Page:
The Third Act has our team (minus Superman) heading to a Russian village that happens to have a nuclear reactor to help Steppenwolf with his plan.  Here, we see another jarring contrast between Zack Snyder and Joss Whedon's directing styles, with the League battling Parademons left and right in pure Snyderian battleporn mayhem.  They eventually reach Steppenwolf, distracting him long enough for Cyborg to separate the Mother Boxes.  Superman finally joins the team during a great moment, with Henry Cavill finally being allowed to play a Superman who's more colorful and smiling.  Steppenwolf suddenly becomes fearful at the thought of being defeated by the League, or perhaps is more fearful of Darkseid's wrath, and his fear rings the dinner bell for the Parademons, who end up turning on Steppenwolf just as all of them are Boom Tubed back to Apokolips.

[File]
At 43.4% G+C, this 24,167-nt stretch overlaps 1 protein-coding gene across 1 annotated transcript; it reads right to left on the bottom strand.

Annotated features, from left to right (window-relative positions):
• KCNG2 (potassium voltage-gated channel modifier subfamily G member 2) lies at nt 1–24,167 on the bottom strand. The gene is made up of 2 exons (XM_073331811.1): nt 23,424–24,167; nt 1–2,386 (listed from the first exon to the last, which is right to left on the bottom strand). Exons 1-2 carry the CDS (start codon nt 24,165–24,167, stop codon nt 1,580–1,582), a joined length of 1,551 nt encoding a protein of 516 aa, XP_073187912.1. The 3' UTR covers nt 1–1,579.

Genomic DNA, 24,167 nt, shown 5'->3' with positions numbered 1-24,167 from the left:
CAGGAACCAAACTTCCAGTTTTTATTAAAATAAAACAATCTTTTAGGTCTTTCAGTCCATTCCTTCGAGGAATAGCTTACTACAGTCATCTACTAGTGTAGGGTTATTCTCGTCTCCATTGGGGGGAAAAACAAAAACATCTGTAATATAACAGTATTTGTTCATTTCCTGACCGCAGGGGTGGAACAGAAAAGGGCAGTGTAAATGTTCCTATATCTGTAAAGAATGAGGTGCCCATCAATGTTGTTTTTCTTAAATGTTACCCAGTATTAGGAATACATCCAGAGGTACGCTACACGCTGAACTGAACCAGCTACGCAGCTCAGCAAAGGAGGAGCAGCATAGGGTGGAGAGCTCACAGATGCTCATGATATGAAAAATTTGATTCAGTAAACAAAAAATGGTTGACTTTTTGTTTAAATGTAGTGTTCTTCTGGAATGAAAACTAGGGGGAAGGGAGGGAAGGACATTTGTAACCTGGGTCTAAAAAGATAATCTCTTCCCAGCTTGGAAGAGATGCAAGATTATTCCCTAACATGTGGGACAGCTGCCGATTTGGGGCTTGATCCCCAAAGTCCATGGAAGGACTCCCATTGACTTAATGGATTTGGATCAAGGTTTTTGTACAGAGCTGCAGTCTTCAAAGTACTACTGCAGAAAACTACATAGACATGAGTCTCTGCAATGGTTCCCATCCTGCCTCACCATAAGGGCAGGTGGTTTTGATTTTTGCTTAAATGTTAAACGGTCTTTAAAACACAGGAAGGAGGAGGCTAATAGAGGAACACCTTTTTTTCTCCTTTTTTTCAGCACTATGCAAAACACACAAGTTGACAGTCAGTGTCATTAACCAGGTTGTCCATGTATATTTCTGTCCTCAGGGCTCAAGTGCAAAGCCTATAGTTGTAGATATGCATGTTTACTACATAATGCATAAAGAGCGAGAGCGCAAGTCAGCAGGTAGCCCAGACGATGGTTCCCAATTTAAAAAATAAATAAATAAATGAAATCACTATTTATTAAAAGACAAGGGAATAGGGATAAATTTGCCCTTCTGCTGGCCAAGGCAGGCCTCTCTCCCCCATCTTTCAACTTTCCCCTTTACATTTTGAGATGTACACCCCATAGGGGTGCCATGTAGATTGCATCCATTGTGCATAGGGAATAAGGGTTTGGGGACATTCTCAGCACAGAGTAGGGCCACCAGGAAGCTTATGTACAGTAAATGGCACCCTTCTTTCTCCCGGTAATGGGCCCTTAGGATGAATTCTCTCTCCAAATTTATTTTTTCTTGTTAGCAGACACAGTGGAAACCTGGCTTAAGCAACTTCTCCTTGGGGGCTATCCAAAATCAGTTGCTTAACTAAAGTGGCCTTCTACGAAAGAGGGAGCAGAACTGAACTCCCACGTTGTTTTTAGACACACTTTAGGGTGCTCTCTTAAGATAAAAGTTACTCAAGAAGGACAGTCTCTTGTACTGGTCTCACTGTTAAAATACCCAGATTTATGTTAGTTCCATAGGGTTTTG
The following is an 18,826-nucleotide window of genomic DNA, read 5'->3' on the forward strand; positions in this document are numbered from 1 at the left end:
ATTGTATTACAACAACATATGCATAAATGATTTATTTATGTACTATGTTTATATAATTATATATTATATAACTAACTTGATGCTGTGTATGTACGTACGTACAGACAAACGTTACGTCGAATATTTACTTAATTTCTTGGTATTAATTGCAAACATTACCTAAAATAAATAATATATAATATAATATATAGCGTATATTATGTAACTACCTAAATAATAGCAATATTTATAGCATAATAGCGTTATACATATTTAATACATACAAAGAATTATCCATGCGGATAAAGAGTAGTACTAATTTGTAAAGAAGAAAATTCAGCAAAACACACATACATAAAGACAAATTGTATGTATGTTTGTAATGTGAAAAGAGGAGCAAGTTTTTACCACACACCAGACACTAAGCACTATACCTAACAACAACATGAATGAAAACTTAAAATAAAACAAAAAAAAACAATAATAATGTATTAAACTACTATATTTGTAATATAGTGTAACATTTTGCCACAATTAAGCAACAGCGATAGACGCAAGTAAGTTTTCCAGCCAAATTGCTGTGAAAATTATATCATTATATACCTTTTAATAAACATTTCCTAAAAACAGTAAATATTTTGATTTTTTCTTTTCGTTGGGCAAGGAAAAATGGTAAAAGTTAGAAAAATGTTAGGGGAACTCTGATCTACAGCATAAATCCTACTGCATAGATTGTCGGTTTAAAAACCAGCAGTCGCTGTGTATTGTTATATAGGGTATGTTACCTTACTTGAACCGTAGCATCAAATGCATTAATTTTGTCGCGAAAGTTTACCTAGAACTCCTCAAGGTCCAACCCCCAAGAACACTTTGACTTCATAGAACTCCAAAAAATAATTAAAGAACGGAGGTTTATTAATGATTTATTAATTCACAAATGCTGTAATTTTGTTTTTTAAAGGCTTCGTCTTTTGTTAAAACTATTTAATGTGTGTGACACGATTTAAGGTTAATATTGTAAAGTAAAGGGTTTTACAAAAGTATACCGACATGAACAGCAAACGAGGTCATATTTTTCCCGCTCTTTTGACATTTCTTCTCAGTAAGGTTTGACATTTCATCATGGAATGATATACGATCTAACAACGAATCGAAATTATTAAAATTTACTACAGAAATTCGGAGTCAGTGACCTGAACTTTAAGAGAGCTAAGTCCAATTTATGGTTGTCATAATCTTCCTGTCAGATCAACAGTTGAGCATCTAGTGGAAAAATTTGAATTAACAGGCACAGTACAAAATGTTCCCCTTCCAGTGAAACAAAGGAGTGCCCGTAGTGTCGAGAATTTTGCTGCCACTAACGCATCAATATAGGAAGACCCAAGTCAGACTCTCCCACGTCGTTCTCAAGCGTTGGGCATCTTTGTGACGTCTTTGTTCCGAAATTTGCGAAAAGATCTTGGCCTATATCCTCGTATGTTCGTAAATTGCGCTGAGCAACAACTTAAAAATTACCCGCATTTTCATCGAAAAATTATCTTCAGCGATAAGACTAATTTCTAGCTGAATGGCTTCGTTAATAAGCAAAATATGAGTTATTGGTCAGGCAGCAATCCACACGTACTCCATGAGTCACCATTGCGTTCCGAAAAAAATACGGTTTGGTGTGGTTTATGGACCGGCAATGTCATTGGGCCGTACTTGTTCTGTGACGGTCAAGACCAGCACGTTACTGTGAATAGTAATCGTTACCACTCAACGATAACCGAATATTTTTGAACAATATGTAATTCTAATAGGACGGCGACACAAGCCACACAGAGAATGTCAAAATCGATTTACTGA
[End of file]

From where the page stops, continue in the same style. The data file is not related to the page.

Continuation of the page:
In the aftermath, Batman donates the ruined and not-so-stately Wayne Manor to the League to serve as their headquarters, with Wonder Woman teasing that there's "room for more".  Wonder Woman decides to finally step from the shadows as a public hero, while The Flash lands a job at the Central City Police Department that may prove useful if The Flash solo movie ever happens.  Aquaman returns to Atlantis because he knows he's getting his solo movie, and Cyborg goes off to explore his new abilities with his father and hope that he can someday get some decent character development.  The film brings us full circle with Superman, as Clark Kent rips open his shirt and flies off, presenting a much more hopeful and optimistic tone for the DC Extended Universe.  As Superman soars into the air, Lois tells us, rather fittingly, to look...up in the sky...